I bumped into my friend N at the pools this morning. I was sitting on the one of the benches drinking an unambiguously horrible coffee from the ice-cream stand on the promenade, for some reason the only place open at 7 a.m., and trying to understand an extremely straightforward article about declining levels of herd immunity in Europe, and a measles outbreak in Italy. N was struggling to stuff her hair into her swimming cap and waiting for one of her many pals. We talked a bit about how much we loved Sea Point Pools, the best public pools in Cape Town, easily, and how ideal the whole situation was. This is a compulsory component of any conversation had within a 50 metre radius of Sea Point Pools. There was a tiny lull in the conversation and I thought about maybe launching into a monologue about the terrifying rise of Italy’s anti-vax movement and but realised it was too early and not at all charming. Instead, I mentioned snorkels. Specifically, the person I had seen a few days earlier doing laps in the pool while wearing a snorkel. N lit up immediately, as I knew she would. She said, “I saw your Instagram! I’ve seen that woman too! The snorkel woman! It looked so great – you don’t even have to lift your head up or anything. I saw her and I thought: this babe is onto something.”
N is an incredibly nice person in general, so this should not have surprised me. I should have known that she wouldn’t necessarily be on board with my feeling that snorkels are absurd as a concept and that it is ludicrous to do laps in a public pool while wearing a goddamn snorkel. It was early though, and my defenses were down, and so I was surprised. I wondered if I should raise the matter with her directly and just say, “Listen, you are wrong about snorkels. That babe was definitely not onto something,” but again: too early and not charming. We moved on to talking about wireless headphones and how good it would be to be very physically strong, and then her friend arrived, and we went our separate ways.
I kind of turned the incident over in my mind a bit in the water, thinking the kinds of thoughts that swimming encourages. Stuff like “Hmm. I wonder. Well, snorkeling. Hmm.” I once read that Oliver Sacks wrote the bulk of The Man Who Mistook His Wife for a Hat while swimming in this lake he really loved. He’d work out exactly what he wanted to say and how he wanted to say it in the water, and then he’d have to clamber up onto the jetty and write it all down. Back into the water for more thoughts, up onto the jetty for transcription. Zadie Smith once asked Philip Roth what he thought about when he was swimming. He said, “I choose a year. Say, 1953. Then I think about what happened in my life or within my little circle in that year. Then I move on to thinking about what happened in Newark, or New York. Then in America. And then if I’m going the distance I might start thinking about Europe, too. And so on.”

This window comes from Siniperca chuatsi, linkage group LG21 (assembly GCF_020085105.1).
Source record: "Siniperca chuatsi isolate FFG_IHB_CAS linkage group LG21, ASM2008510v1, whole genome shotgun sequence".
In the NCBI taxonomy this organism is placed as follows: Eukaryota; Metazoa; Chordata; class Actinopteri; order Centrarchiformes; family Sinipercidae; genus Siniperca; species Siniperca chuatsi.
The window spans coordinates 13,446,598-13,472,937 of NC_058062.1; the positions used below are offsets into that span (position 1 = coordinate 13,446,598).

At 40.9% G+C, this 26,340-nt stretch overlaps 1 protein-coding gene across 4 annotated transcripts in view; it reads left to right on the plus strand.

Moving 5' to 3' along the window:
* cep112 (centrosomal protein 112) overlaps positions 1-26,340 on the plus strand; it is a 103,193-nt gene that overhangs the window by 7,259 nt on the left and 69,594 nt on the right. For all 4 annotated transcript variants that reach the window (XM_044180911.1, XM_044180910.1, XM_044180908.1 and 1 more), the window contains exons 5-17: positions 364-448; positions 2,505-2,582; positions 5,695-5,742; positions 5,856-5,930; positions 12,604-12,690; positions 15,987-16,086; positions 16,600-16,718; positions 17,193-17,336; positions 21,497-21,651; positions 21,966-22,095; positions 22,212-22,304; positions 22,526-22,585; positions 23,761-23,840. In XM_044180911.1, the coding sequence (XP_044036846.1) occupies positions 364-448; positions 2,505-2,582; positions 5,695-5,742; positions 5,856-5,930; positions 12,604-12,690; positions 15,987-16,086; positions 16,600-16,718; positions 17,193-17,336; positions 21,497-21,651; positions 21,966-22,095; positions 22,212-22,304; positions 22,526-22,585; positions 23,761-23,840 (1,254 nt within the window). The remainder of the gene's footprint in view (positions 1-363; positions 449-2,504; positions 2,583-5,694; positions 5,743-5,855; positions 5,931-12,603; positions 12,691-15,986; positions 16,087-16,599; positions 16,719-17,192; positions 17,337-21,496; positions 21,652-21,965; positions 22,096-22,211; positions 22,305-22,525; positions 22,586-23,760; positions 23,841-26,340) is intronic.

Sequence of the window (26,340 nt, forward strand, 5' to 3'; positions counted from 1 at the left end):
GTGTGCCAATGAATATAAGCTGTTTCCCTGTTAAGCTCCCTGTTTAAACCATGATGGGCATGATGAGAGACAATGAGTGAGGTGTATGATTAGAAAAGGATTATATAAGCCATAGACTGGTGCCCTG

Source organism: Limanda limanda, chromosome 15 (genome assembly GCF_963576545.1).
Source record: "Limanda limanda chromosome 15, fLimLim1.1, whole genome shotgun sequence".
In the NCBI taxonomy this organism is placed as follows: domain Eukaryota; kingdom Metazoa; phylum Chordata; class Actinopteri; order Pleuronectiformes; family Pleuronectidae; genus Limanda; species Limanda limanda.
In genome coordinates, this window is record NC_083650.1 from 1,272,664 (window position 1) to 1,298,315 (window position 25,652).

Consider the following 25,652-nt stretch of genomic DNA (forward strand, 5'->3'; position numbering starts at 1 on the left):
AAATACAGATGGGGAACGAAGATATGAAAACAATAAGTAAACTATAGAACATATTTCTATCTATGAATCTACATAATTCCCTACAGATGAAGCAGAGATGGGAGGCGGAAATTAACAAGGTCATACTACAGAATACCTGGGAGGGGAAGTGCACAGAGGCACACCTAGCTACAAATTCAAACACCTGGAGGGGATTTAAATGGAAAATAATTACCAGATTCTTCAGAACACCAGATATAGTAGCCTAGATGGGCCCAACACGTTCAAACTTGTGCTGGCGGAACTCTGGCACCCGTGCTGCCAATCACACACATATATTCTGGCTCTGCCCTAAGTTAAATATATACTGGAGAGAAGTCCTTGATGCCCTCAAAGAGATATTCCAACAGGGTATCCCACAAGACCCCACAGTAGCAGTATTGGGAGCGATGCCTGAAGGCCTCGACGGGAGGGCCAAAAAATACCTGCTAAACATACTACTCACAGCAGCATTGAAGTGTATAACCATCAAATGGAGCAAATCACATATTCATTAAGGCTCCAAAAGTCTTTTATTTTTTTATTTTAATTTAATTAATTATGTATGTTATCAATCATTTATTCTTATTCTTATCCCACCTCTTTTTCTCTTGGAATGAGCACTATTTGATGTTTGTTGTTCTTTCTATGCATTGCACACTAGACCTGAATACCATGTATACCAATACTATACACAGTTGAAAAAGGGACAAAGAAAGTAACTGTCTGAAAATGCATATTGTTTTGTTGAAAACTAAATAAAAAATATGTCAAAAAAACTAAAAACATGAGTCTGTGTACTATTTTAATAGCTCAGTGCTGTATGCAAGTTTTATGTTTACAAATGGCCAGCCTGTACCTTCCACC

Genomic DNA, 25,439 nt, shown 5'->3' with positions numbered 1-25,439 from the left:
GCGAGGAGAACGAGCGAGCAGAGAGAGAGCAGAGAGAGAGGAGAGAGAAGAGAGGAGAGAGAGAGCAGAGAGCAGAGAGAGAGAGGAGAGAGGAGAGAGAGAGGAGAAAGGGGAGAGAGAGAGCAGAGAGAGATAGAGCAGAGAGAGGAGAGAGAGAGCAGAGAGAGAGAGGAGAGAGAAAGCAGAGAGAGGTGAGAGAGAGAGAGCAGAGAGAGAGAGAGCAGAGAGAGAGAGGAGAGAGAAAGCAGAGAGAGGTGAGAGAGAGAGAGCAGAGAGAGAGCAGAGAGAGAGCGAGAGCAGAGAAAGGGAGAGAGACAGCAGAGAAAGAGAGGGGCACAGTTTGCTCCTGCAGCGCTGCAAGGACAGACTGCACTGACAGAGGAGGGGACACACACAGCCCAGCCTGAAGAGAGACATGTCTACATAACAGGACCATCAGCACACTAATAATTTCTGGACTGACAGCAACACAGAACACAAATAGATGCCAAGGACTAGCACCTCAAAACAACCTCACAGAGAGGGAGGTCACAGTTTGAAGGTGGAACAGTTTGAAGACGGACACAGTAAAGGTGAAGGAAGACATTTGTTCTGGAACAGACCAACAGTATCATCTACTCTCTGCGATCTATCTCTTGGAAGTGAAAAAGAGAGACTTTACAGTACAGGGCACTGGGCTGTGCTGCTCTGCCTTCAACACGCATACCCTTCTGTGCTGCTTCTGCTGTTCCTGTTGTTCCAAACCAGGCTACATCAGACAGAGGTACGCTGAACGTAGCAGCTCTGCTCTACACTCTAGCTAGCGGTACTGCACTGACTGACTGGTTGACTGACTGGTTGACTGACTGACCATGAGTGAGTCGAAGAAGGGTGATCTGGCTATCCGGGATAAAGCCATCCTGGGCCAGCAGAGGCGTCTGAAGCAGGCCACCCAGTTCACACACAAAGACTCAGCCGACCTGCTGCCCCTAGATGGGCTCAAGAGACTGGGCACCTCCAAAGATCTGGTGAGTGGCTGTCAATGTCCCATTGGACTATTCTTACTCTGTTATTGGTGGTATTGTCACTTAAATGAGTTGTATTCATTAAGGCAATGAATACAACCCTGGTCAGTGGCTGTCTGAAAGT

As for me, I thought the word “snorkel” to myself, over and over, and undertook a very limited exploration of every opinion I’d ever had on the subject, beginning with the observation that, in fact, the snorkeling person I had put on my Instagram was a man. The snorkeling person N was referring to was a woman – something I had overlooked in the chaos of the moment. This means that in the last few days there have been two entirely separate people who probably don’t even know each other doing laps with a snorkel at Sea Point Pools. Two people. Snorkeling. Well. Two people, though. I mean. And so on. I reached no conclusion other than that it’s interesting that swimming is my favourite thing to do even though I often finish a swim freshly confounded by what a simpleton I am.
I got out the pool and stood on the side and then: a third snorkeler, right in front of me, calmly doing laps. I assumed at first he was the initial snorkeling man, but that man was old and bendy and wearing just a Speedo. This man was young and hale and wearing swimming shorts. So three people, then, for absolute certain. It was a lot to take, especially coming off the revelation that not everyone considers snorkeling an activity only performed on tropical vacations. I’ve been told that it’s “actually not that uncommon”, and that lap swimming with a SNORKEL is “only new in South Africa,” but I actually don’t know if I believe this.